We started off in the tech bubble at the beginning of 2000, then in 2001 after that had started to deflate, again in 2010, then 2020, and now the current. When you look at this, one thing that grabs you immediately is the dramatic differences between January 1, 2010, and the current day.
First, the companies are different. Only Apple and Microsoft make it into both lists. Second, the top company in 2010 was Exxon Mobil with a $324 billion market cap and a 3.26% weight. Jump forward to the current day, and Apple has a market cap of $2.74 trillion, which is over eight times as much as Exxon had in 2010. Apple's weight has more than doubled, and the weight of the top five has well more than doubled. So we're looking at a very different market than we saw as recently as 2010.
If you look at the market at the height of the bubble in 2000, Microsoft was the most valuable company. To some extent, the speculators were right that Microsoft would become one of the most valuable companies in the world again in 2022. But you're just looking at two points in time. In fact, if you bought Microsoft on January 1, 2000, your return would be zero for roughly 17 years. And if you bought Cisco, you're still down to this day. Cisco never achieved the same return or got any higher than it did in early 2000.
Looking at the present day, we see that Nvidia was down more than 70% just recently and has come all the way back to its November 21 high. So there's still a lot of volatility and uncertainty among these high market cap companies.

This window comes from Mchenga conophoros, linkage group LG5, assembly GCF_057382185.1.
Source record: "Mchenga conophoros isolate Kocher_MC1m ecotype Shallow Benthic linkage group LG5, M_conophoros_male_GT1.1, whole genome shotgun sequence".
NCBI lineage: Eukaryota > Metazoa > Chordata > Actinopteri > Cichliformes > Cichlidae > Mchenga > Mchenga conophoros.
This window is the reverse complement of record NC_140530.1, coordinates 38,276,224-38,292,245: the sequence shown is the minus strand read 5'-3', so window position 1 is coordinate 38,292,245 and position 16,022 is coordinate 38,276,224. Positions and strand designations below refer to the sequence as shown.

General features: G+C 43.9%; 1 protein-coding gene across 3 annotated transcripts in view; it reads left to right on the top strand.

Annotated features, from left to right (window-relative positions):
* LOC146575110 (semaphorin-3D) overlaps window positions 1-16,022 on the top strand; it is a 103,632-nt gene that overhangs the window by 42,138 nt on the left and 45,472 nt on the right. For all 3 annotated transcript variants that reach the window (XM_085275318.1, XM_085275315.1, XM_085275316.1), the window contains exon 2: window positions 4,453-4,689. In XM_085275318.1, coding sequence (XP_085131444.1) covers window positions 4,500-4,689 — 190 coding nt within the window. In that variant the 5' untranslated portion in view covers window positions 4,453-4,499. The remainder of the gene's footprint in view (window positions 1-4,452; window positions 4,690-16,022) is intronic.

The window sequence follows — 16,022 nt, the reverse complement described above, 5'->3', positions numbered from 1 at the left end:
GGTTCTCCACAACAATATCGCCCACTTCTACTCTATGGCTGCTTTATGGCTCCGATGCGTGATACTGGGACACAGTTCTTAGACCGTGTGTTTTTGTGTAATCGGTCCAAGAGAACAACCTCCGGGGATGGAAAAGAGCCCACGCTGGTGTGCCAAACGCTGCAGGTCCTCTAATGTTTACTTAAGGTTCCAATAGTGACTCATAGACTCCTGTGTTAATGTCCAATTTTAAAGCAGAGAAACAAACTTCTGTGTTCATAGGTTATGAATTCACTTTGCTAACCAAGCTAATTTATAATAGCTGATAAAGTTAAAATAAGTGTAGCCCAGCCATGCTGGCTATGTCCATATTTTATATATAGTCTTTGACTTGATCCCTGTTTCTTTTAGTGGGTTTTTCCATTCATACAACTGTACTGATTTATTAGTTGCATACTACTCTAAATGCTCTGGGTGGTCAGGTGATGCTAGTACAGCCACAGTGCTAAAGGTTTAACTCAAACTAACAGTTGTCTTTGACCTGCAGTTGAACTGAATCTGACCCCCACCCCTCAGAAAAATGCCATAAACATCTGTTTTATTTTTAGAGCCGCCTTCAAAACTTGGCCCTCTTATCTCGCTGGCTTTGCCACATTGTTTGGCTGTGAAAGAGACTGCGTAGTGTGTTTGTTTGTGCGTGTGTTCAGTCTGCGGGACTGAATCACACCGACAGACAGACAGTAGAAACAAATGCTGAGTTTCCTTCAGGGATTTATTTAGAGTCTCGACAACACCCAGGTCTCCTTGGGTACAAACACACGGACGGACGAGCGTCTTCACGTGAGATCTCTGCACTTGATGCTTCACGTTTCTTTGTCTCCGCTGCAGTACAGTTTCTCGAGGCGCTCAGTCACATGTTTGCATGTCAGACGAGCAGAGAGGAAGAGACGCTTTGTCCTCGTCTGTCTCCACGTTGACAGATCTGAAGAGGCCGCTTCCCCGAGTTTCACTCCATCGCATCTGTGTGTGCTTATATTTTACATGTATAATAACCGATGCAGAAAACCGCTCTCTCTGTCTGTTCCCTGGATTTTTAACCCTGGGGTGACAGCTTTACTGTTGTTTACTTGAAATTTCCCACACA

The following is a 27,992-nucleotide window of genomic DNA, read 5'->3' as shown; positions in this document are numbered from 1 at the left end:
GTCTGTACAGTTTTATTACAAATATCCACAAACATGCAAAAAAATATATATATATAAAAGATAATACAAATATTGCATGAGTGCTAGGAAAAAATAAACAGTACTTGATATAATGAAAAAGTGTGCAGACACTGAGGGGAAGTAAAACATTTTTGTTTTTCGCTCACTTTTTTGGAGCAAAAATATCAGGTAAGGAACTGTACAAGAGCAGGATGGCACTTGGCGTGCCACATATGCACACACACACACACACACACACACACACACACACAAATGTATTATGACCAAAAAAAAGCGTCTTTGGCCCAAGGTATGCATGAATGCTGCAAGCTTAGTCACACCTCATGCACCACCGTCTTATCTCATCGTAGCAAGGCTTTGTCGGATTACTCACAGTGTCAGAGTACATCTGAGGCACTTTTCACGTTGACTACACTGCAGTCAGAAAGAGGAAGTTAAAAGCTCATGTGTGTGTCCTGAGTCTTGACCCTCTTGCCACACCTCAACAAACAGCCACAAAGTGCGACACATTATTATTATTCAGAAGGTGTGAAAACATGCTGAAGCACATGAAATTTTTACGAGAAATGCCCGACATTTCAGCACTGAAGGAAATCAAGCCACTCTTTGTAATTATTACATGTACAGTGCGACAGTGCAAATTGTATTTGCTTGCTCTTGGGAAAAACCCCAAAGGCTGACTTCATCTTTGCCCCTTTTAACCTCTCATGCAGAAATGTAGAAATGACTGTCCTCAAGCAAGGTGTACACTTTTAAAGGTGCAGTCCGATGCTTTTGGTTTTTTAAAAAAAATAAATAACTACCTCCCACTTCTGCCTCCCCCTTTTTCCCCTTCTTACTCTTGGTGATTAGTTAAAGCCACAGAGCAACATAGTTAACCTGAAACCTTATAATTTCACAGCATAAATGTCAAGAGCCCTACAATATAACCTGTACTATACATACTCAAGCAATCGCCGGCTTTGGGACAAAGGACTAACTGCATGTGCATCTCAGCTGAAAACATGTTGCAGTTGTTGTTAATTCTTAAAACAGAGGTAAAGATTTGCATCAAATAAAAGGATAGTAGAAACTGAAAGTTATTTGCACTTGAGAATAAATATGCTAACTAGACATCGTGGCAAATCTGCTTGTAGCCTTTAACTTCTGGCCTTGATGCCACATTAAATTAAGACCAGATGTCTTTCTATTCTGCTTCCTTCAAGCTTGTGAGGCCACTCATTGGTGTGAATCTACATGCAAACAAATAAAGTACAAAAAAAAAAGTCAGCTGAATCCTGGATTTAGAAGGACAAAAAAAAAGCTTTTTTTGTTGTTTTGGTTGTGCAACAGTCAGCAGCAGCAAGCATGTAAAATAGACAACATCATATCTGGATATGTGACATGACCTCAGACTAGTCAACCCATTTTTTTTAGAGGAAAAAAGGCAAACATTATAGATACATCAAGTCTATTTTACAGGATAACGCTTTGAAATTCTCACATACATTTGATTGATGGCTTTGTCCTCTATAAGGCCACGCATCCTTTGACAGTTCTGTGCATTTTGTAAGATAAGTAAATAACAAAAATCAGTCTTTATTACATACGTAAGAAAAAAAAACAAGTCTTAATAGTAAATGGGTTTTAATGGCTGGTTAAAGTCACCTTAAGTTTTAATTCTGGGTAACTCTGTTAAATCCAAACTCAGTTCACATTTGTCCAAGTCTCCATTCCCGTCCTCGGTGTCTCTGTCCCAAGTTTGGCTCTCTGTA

And it's not just true of the S&P 500, which we're looking at here. Research Affiliates looks at this on a global basis, and they found that the top 10 companies in the world changed dramatically from 1980 to 2021.
You notice these monstrous changes, not only in the individual companies, but in the nature of the industries. 1980 was traditional companies like IBM and AT&T, and particularly oil companies. Eastman Kodak, bankrupt now, was the leading tech company. In 1990, it’s Japan. In 2000, American tech companies pops on including Cisco which Drew talked about and it’s not back to the level yet. In 2010 we see China appeared and became a dominant player and now in 2023 and 2021, suddenly it’s American tech.
So how can we be convinced that if we bought big American tech today, it wouldn't look a lot different in 2030? That's a good question. All of these companies are American companies too. We've seen things change dramatically in the past. In the 1990s, all of the top companies were Japanese. And the Japanese stock market has not gotten back to the level it was back in 1990, over 33 years ago.
It's hard to imagine when you're in the middle of it, but things could change. All of these companies, even Apple and Microsoft, are fantastic huge companies, but they're not immune to competition. They're also seeing developments in China. Who knows what the future will look like in 2030? But these companies all seem to be priced like they will continue to be dominant not just now, but well into the future.
At Cornell Capital Group, we have long-term 70-year discounted cash flow models. To justify the current price of, let's say, Apple, the company has to be dominant not just now or not just through 2030, but beyond 2050. And when we look at this chart from Research Affiliates or we look at our previous chart, these 30-40 year periods of dominance do seem to be the exception rather than the rule.
That makes you concerned, if you were an investor in these companies, that if they do start to lose this dominant position, valuation could drop substantially.
That's exactly why we stress long-term fundamental valuation models in assessing investments and making investment decisions. Companies that are as big and valuable as Apple or Microsoft often move with current earnings announcements. To us, that seems quite silly. It's not the current earnings that give you multi-trillion dollar valuations. It's the ability to maintain those earnings for decades that's the critical question.